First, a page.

Great firefighter museums of the South and Southwest
Finding the top fire museums and exhibits in the United States
The rich history of the American fire service is preserved in fire museums found across the country. It’s worth checking out these sites if you ever find yourself in town, where you’ll gain a new appreciation of the early firefighters who did so much with so little.
There are hundreds of fire museums in the United States, so we assembled a list of some of the largest and most notable fire museums in the country by region.
Fire services in the South and Southwest have put special care towards making their history accessible to younger generations. In these regions of the country, you’ll find highly engaging museums with interactive exhibits.
Fire Museum of Memphis
The Memphis Fire Museum has plenty of interactive exhibits and simulations for firefighting enthusiasts of all ages. (Photo/Thomas R. Machnitzki)
After suffering a fire fatality rate over twice the national average, the Memphis Fire Department applied for FEMA grants to educate its citizens in fire safety and prevention. The result of those grants is the Fire Museum of Memphis, which prides itself on its interactive exhibits.
In addition to arcade simulations for driving fire trucks and putting out fires, the museum’s most famous exhibit is the FedEx FireRoom, an installation that simulates the heat and smoke of an indoor flame.
North Charleston and American LaFrance Fire Museum and Educational Center
North Charleston, S.C.
Established in 2007, the North Charleston Fire Museum and Educational Center is an engaging blend of he old and new. The centerpiece of the museum is its collection of over 20 lovingly restored LaFrance fire apparatus, said to be the largest in the country. Spanning a timeline of about 200 years, the apparatus provide a visual history of the fire service.
Other museum displays are interactive, including a modern theater room to show fire safety footage, and a room that simulates the interior of a fire truck. There’s also a large playground for children to enjoy, and of course, a fire pole that guests can slide down.
Fire Museum of Texas
The giant fire hydrant featured at the Beaumont, Texas fire museum was donated by the Walt Disney company. (Photo/R. Rothenberger)
The Fire Museum of Texas is instantly recognizable for its giant, dalmatian-patterned fire hydrant sculpture, donated from the Walt Disney company following the re-release of the film 101 Dalmatians.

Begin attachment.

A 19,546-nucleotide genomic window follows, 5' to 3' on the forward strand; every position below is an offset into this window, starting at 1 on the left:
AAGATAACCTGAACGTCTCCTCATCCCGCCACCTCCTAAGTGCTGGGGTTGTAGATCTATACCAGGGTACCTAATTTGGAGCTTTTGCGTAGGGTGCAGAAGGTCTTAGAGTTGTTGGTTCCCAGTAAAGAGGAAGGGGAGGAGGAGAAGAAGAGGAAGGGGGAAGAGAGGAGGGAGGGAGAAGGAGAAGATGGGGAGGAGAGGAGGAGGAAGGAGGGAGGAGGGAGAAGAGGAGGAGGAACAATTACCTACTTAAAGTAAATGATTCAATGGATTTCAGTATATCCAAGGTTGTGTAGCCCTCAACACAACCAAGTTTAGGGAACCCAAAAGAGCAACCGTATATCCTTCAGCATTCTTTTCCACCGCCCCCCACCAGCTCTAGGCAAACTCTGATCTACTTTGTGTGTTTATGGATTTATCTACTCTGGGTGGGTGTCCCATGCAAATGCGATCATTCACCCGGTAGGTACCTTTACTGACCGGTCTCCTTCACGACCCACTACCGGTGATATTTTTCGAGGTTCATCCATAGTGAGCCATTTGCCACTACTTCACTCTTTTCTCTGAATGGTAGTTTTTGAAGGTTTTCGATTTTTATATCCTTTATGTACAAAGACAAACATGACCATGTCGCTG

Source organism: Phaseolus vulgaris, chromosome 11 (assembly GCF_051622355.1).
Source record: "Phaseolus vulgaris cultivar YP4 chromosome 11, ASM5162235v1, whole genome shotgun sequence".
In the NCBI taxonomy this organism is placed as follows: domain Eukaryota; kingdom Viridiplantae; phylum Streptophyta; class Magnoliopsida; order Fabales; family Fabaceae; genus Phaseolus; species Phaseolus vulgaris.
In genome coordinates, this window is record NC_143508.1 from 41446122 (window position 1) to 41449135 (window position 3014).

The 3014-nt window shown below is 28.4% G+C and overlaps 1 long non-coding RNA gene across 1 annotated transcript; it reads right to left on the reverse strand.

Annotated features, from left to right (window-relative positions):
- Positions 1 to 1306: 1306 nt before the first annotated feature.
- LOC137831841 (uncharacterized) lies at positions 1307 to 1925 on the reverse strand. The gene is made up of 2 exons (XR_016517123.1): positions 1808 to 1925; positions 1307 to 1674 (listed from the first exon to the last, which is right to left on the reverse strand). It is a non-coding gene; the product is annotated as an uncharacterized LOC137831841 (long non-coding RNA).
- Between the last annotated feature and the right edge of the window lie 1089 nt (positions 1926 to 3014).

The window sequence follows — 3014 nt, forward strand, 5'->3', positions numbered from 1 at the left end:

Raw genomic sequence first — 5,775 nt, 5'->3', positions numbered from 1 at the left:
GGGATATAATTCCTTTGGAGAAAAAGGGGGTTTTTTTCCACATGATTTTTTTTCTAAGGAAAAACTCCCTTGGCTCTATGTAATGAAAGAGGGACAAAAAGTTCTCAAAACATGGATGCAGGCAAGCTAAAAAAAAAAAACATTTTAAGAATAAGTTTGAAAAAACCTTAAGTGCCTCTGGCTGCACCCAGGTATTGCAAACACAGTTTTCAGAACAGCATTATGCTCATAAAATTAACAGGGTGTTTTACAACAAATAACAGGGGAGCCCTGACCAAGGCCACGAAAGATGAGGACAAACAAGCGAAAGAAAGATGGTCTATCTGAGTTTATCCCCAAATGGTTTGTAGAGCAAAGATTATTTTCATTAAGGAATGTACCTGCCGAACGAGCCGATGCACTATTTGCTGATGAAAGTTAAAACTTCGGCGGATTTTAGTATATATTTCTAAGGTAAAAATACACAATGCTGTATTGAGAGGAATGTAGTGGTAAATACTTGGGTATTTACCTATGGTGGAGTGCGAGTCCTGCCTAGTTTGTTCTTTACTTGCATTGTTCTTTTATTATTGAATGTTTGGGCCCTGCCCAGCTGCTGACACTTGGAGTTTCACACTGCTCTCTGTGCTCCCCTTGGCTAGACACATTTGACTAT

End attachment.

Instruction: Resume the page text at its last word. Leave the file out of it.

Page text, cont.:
Aside from owning the largest working fire hydrant in the world, the Fire Museum also maintains a large collection of antique firefighting equipment and memorabilia. Another featured exhibit is a life-sized bronze sculpture dedicated to Texas firefighters who passed away in the line of duty.
San Antonio Fire Museum
San Antonio, Texas
The San Antonio Fire Museum is a non-profit run by the city's retired firefighters. (Photo/San Antonio Fire Museum)
Located right next to the famous Alamo, the San Antonio Fire Museum began as a small collection of artifacts owned by the city’s firefighters. They decided to open up a museum in 1997, and have since expanded their collection to include a fully-restored 1927 LaFrance engine.
Visitors to the can receive guided tours from retired city firefighters. Among other educational and recreational events, the museum also acts as sometimes-venue for Backdraft, a rock band composed of San Antonio firefighters.
Historic Fire Museum of Houston
The Houston Fire Museum delights visitors of all ages with its authentically restored firefighting facilities. (Photo/Wikimedia Commons)
The Houston Fire Museum is hosued out of Fire Station No. 7, the first fire station built by the Houston Fire Department after it became a fully paid department in 1895. Since It began service as a fire museum in 1977, the building has undergone extensive renovations and is listed on the National Register of Historic Places.
The museum’s exhibits include a restored watch office and locker room, each containing a timeline of firefighting exhibits that show an evolution of the profession from 1890 to 1980 and beyond.
Hall of Flame
Spanning over one acre, the Hall of Flame Museum contains some of the largest firefighting exhibits in the world. (Photo/C. Williams)
From its humble beginnings as a private collection of restored fire engines, The Hall of Flame Museum now spans over one acre in size. As an organization, the museum is dedicated to preserving artifacts of fire safety and the firefighting profession. They report owning over 10,000 smaller artifacts and a collection of over 130 wheeled vehicles, such as engines dating back to 1910.
Other notable exhibits include a history of wildland firefighting, a memorial for almost 2,000 LODDs since 1981, and a collection firefighting artifacts from international departments.
Denver Firefighters Museum
The Denver Fire Museum is a popular destination for firefighters and paranormal explorers alike. (Photo/Jeffrey Beale)
Denver Fire Department was formed in 1866 after a devastating fire burned down the town of Lodo. Over 150 years later, the department currently staffs 1,000 members and maintains one of the top firehouse museums in the United States. Past exhibits include “From Fire to Art,” putting the artwork of current and former Denver firefighters on display at the museum.
Fans of the paranormal might also explore rumors that the Denver Firefighters Museum is haunted by at least two local ghosts. Visitors have reported hearing footsteps, children laughing, and feelings of being watched.